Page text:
Musings of a Dinosaur

A Family Doctor in solo private practice; I may be going the way of the dinosaur, but I'm not dead yet.

Thursday, June 18, 2009

It Happened Again!

Almost two years later, I get a phone call eerily similar to an earlier letter:

"Hi, this is Dr. Oddi's office. We have a mutual patient here who says she had a colonoscopy done by Dr. Oddi several years ago, but we can't find it in our fancy-shmancy new EMR that we paid an arm and a leg for that isn't worth shit records. Do you have any record of it in your files?"

I go to the shelf. That's right: an actual metal shelf full of pasteboard folders containing bits of dead trees known as "paper." It takes me three seconds to find the right folder, and four more seconds to locate the report of a colonoscopy done less than a decade ago by none other than good old Dr. Oddi himself.

"Yep," I say, "I've got it right here"

"Could you please fax it over?"

Just think: If I were a modern electronophile with a completely paperless office instead of a luddite dinosaur with superbly organized paper records, poor Dr. Oddi would have been shit out of luck.


At Thu Jun 18, 02:24:00 PM, Blogger DancingSamurai said...

You can't blame that on the EMR... well, probably not. If it is the EMR's fault (randomly lost stuff), then it's obviously not worth the money they paid for it. Usually it's user error or people not bothering to spend the time/money to scan in pre-EMR records that they belatedly realize they need.

A good EMR has lots of advantages over paper records - but I'm fresh out of residency so paper charts are a dim memory from the first year of clerkship, no other clinic I work in has them any more, so I may be a bit biased. :)

The trick is to implement it properly, and pick a good software package. I prefer the open source OSCAR, myself. It's free!

At Thu Jun 18, 02:32:00 PM, Anonymous TreBob said...

A filing system is successful or unsuccessful according to the implementation. Dr. Oddi's office obviously failed to implement their's properly and so the patient (or in this case yourself) paid the price. Considering your earlier blog entry from 2007, this is an ongoing problem for them and not the result of an EMR. A poorly constructed EMR loses charts just as fast as a poorly constructed system based on dead trees.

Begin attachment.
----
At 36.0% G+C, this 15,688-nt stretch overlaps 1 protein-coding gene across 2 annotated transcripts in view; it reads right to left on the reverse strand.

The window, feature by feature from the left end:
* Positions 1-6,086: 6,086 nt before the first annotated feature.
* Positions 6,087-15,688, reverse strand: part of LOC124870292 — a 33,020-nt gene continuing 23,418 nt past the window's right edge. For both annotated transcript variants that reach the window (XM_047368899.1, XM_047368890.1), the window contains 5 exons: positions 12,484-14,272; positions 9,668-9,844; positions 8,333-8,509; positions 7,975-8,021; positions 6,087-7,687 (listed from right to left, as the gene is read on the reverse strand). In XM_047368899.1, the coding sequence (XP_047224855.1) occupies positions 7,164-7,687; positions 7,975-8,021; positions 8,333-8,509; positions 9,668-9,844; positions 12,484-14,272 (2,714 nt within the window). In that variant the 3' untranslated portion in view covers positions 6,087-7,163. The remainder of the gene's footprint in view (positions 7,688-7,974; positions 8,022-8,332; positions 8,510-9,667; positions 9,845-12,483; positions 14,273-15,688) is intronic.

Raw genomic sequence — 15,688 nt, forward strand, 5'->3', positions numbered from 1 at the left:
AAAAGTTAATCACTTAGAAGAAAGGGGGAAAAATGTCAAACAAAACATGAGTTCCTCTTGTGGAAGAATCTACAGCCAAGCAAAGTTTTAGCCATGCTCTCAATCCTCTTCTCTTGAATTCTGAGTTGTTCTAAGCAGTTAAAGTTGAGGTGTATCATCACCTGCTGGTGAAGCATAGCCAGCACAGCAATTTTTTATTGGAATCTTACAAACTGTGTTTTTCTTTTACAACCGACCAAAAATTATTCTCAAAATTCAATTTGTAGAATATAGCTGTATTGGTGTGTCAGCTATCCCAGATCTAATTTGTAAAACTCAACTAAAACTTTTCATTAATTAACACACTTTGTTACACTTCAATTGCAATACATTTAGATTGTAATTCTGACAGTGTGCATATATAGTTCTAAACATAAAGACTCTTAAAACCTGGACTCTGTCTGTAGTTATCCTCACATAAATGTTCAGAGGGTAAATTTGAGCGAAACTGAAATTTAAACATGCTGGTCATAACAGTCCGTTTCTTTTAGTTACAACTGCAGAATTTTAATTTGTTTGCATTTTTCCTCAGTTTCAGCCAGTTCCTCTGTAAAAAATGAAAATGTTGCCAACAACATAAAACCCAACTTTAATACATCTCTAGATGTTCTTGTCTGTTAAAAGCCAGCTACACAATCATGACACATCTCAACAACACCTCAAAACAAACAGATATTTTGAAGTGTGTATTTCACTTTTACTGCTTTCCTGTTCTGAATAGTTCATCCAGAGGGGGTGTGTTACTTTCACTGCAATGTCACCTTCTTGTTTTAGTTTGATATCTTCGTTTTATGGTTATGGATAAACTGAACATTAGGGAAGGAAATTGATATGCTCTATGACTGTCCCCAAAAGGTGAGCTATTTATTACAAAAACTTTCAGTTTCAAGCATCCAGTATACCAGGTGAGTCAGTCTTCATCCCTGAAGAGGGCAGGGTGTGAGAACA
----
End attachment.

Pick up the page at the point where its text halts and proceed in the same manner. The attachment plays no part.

Your EMR (if you ever implement one) and mine would have retrieved the woman's report, no problemo.


At Thu Jun 18, 07:12:00 PM, Blogger Nurse K said...

Doctors who don't know how to use EMRs blame the EMR for their incompetence.

At Fri Jun 19, 02:37:00 AM, Blogger Ambulance Driver said...

Probably user error.

Then again, an EMR with a non-intuitive user interface that allows such errors to frequently occur isn't much of an EMR.

And "Dr. Oddi."

Heh. Good one.

At Fri Jun 19, 07:28:00 AM, Anonymous James Wilk, M.D. said...

I got a note from an orthopedist--yes, orthopedist--about a patient I sent over to him about a distal fibula fracture and ankle sprain.

The EMR-generated report I received dutifully reported a full mental status was normal, that the extra-ocular movements were intact, the pupils equal, round and reactive to light, the oropharynx was benign, the dentition in good repair, that the neck was free of lymphadenopathy, jugular venous distention, bruit or goiter and that the trachea was midline....


I would bet my house, my car and my practice that orthopedist never looked above the patient's thigh, much less laid a stethoscope on her neck to listen for bruits.

Furthermore, it took me a lot longer to sort through the 3-4 page report for the impression and plan.

Things were better when reports of this sort were of the "Bone broke. Me fix" variety.

These EMRs do nothing but encourage fraudulent charting and fraudulent billing.

At Fri Jun 19, 08:52:00 AM, Anonymous Anonymous said...

"These EMRs do nothing but encourage fraudulent charting and fraudulent billing."

Referred to in non-medical circles as lying and stealing.


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